OK, maybe you will find someone reading a B2B newsletter that is interested in Antique Crystal, but don't you think your efforts and advertising budget would be better served finding a newsletter on Antiques? You may even gain exposure to a businessperson who likes old crystal, but more than likely they don't have that on their mind atrepparttar 124403 time. Now, I may be a little onrepparttar 124404 dramatic side, but you getrepparttar 124405 point. Know where your advertising will best suitrepparttar 124406 readers and their present state of mind.

2. How do I really know they have that many subscribers?

Well friend, I may be cutting my own throat here just a little (as I use an email publishing program of my own design), butrepparttar 124407 one sure way to know, is to advertise with newsletters who use a neutral service such as eGroups or Topica . There are many services free and paid. Some editors also use a bonded service that tracks and guarantees an honest count of a subscriber base. Being what I consider a small fish yet, I do not yet worry that much aboutrepparttar 124408 advertising quite that much. I don't yet use a service of any kind. Atrepparttar 124409 present I'm more interested in gaining a loyal readership, than selling advertising. That's not to say I don't sell advertising, I just don't push it that hard....yet. But what it comes down to is that ifrepparttar 124410 newsletter doesn't use an independent service that keeps and displaysrepparttar 124411 subscriber count, then you have to rely on trust. Trust, my friend, can sometimes be a hard thing to come by these days.

3. Avoid Nuisance Publications.

This could be anything from an opt-in ad list, to solo-ads, to a monthly service mailing. Although many of these have large, sometimes very large subscriber bases, they get a great deal of no-show readers. These are publications that quite often get deleted by a large portion ofrepparttar 124412 people receiving them. I get them allrepparttar 124413 time. How many other opt in advertisers do you think really read those endless emails of advertising garbage.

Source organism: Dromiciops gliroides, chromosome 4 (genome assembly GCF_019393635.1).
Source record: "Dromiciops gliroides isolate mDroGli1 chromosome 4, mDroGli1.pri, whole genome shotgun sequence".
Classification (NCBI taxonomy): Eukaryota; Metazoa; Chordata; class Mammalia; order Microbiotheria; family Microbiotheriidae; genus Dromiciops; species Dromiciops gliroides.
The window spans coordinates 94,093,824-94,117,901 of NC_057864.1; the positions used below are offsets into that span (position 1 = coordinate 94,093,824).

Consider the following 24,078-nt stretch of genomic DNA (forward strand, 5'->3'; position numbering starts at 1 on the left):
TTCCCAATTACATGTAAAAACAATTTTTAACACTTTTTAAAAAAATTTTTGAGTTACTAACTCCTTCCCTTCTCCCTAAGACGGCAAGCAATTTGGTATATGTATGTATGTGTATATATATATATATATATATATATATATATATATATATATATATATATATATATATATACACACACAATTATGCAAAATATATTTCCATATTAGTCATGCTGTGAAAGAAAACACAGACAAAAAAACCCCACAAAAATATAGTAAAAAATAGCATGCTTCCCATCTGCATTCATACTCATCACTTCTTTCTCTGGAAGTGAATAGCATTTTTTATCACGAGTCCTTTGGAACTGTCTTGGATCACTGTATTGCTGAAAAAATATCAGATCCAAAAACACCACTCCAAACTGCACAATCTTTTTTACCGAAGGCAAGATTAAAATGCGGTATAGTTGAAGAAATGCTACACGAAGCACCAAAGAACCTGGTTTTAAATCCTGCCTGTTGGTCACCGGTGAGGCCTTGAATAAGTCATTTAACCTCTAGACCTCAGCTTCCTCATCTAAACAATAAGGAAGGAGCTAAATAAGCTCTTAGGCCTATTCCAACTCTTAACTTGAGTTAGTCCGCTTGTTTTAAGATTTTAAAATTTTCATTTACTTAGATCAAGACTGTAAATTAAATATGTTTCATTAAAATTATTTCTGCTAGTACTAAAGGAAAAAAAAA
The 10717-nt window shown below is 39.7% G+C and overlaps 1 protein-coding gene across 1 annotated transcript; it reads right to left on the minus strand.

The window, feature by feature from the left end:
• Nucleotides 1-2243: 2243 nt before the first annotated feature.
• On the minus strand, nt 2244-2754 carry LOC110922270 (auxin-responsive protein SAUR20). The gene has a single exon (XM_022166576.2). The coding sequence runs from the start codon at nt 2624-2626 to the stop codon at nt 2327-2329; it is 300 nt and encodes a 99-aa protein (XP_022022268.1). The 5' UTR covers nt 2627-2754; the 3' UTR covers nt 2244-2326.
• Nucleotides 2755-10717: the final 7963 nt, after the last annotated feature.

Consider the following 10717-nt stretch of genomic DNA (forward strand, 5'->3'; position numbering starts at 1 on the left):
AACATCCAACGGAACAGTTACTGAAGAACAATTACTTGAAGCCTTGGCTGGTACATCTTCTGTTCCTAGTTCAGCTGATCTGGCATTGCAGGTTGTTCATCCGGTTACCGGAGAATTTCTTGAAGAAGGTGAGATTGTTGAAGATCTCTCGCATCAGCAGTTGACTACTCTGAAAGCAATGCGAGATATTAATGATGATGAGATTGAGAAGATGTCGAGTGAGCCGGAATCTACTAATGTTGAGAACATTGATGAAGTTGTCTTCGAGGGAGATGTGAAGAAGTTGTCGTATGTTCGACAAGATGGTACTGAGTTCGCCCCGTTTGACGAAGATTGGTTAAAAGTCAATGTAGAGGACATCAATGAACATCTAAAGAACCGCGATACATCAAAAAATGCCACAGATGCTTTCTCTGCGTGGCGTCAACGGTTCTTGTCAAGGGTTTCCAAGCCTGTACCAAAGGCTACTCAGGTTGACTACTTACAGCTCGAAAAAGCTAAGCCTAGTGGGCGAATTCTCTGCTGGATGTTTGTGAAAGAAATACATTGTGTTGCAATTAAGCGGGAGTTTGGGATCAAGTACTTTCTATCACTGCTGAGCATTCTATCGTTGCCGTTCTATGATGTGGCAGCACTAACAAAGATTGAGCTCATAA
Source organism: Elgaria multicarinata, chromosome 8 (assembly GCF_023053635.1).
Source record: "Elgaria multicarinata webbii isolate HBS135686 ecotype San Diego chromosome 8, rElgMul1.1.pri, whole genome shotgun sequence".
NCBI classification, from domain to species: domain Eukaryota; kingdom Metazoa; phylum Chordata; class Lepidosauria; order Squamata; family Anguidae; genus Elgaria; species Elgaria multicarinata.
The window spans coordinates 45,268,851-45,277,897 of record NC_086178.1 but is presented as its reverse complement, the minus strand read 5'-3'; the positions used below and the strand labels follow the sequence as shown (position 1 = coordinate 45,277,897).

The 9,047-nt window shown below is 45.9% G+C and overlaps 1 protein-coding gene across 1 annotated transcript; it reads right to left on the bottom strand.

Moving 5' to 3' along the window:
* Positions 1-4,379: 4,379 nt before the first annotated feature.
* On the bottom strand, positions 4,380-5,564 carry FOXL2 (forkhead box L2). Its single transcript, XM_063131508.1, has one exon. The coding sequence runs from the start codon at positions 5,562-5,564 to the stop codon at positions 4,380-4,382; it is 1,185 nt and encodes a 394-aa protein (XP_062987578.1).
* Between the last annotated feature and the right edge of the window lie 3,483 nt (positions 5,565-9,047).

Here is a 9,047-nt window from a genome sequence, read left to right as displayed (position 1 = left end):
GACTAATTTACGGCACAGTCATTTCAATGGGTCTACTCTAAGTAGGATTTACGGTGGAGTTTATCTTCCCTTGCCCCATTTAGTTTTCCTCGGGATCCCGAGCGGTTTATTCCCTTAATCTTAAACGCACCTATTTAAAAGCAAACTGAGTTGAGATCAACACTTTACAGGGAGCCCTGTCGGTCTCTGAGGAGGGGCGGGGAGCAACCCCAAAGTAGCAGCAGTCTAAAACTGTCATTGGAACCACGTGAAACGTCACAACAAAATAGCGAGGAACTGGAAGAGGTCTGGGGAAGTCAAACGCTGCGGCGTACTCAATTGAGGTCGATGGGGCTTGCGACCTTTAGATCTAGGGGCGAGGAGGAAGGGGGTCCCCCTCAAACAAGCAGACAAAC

Solo ads do get read, but think about it, how many do you read? I may read 1 out of 50. As soon as I see a Solo Ad or any of those other names they're given I delete on contact! What about you? You do get premium space and exposure, if enough people read them, but after talking to other webmasters, I found that a great deal of them usually delete them without ever being read. So consider what you have to pay for that premium space, and that probably only 10% ofrepparttar 124414 people see it.

Suppose you sign up for a free service and one ofrepparttar 124415 stipulations is that you agree to receive their "occasional" mailings. You know; those arerepparttar 124416 ones you receive every month, week or even daily that you tolerate only because you enjoyrepparttar 124417 privilege of their service. If you are deleting these, how many other subscribers do you feel may be doingrepparttar 124418 same?

This is not to say that you won't get a response, but too many of these mailings demand higher rates for their advertising space. You must decide just how much exposure you will really get and whetherrepparttar 124419 price is worthrepparttar 124420 service.

4. Bad Contact Information Sucks.

Another obvious but often abused rule. This is as common sense, as common sense can get. Make it easy to respond. I don't know about you, but it really irks me to read and respond to an ad, only to find that there is no such web address or I've emailed an unknown address. Oh well, their loss. I've encountered everything fromrepparttar 124421 misspelling their email or web address to having none at all. I've even seen one Einstein who published his social security number in place of a fax number. Hey, I guess (most of) it happens torepparttar 124422 best of us, but it still sucks!

Cont'd on page 2 ==> © 2005
Terms of Use